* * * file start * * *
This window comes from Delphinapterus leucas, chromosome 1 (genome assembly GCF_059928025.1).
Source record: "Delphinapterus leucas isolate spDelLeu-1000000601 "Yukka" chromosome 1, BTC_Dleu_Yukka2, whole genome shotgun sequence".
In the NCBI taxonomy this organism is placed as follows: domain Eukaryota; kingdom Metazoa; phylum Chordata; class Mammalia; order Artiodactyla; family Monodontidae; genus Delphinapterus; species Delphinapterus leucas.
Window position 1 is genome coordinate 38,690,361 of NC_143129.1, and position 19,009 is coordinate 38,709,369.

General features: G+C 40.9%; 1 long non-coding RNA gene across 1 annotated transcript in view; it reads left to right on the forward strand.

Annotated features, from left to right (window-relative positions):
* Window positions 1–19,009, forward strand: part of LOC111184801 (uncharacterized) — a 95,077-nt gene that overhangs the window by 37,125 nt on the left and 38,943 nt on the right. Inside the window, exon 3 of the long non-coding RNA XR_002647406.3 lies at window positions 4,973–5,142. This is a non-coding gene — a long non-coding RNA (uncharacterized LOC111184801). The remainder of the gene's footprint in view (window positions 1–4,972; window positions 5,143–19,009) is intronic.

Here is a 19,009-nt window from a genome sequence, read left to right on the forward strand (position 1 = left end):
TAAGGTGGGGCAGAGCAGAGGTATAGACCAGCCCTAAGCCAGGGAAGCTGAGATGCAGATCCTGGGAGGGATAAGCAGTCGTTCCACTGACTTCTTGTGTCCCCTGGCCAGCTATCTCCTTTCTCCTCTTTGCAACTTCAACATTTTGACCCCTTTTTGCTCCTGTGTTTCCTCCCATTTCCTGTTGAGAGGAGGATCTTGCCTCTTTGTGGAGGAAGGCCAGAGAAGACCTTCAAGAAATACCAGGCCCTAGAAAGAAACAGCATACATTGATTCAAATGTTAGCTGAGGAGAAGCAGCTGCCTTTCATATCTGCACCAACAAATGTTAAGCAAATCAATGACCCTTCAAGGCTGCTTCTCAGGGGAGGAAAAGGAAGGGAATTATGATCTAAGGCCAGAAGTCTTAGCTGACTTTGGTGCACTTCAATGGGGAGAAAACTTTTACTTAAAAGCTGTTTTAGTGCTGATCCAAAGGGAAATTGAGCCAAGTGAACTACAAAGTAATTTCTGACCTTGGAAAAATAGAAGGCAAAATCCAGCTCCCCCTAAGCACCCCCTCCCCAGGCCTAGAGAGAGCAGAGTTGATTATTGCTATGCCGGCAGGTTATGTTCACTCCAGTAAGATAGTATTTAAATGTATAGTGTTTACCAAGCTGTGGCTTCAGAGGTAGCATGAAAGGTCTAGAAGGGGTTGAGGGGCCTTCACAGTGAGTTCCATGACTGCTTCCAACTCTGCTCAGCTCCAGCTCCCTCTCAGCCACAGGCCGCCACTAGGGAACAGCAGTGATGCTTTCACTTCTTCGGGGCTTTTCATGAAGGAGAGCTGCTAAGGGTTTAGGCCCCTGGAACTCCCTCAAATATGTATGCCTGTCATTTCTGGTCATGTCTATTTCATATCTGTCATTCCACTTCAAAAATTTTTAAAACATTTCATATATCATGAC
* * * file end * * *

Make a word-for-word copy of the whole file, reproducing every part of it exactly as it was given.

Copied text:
This window comes from Delphinapterus leucas, chromosome 1 (genome assembly GCF_059928025.1).
Source record: "Delphinapterus leucas isolate spDelLeu-1000000601 "Yukka" chromosome 1, BTC_Dleu_Yukka2, whole genome shotgun sequence".
In the NCBI taxonomy this organism is placed as follows: domain Eukaryota; kingdom Metazoa; phylum Chordata; class Mammalia; order Artiodactyla; family Monodontidae; genus Delphinapterus; species Delphinapterus leucas.
Window position 1 is genome coordinate 38,690,361 of NC_143129.1, and position 19,009 is coordinate 38,709,369.

General features: G+C 40.9%; 1 long non-coding RNA gene across 1 annotated transcript in view; it reads left to right on the forward strand.

Annotated features, from left to right (window-relative positions):
* Window positions 1–19,009, forward strand: part of LOC111184801 (uncharacterized) — a 95,077-nt gene that overhangs the window by 37,125 nt on the left and 38,943 nt on the right. Inside the window, exon 3 of the long non-coding RNA XR_002647406.3 lies at window positions 4,973–5,142. This is a non-coding gene — a long non-coding RNA (uncharacterized LOC111184801). The remainder of the gene's footprint in view (window positions 1–4,972; window positions 5,143–19,009) is intronic.

Here is a 19,009-nt window from a genome sequence, read left to right on the forward strand (position 1 = left end):
TAAGGTGGGGCAGAGCAGAGGTATAGACCAGCCCTAAGCCAGGGAAGCTGAGATGCAGATCCTGGGAGGGATAAGCAGTCGTTCCACTGACTTCTTGTGTCCCCTGGCCAGCTATCTCCTTTCTCCTCTTTGCAACTTCAACATTTTGACCCCTTTTTGCTCCTGTGTTTCCTCCCATTTCCTGTTGAGAGGAGGATCTTGCCTCTTTGTGGAGGAAGGCCAGAGAAGACCTTCAAGAAATACCAGGCCCTAGAAAGAAACAGCATACATTGATTCAAATGTTAGCTGAGGAGAAGCAGCTGCCTTTCATATCTGCACCAACAAATGTTAAGCAAATCAATGACCCTTCAAGGCTGCTTCTCAGGGGAGGAAAAGGAAGGGAATTATGATCTAAGGCCAGAAGTCTTAGCTGACTTTGGTGCACTTCAATGGGGAGAAAACTTTTACTTAAAAGCTGTTTTAGTGCTGATCCAAAGGGAAATTGAGCCAAGTGAACTACAAAGTAATTTCTGACCTTGGAAAAATAGAAGGCAAAATCCAGCTCCCCCTAAGCACCCCCTCCCCAGGCCTAGAGAGAGCAGAGTTGATTATTGCTATGCCGGCAGGTTATGTTCACTCCAGTAAGATAGTATTTAAATGTATAGTGTTTACCAAGCTGTGGCTTCAGAGGTAGCATGAAAGGTCTAGAAGGGGTTGAGGGGCCTTCACAGTGAGTTCCATGACTGCTTCCAACTCTGCTCAGCTCCAGCTCCCTCTCAGCCACAGGCCGCCACTAGGGAACAGCAGTGATGCTTTCACTTCTTCGGGGCTTTTCATGAAGGAGAGCTGCTAAGGGTTTAGGCCCCTGGAACTCCCTCAAATATGTATGCCTGTCATTTCTGGTCATGTCTATTTCATATCTGTCATTCCACTTCAAAAATTTTTAAAACATTTCATATATCATGAC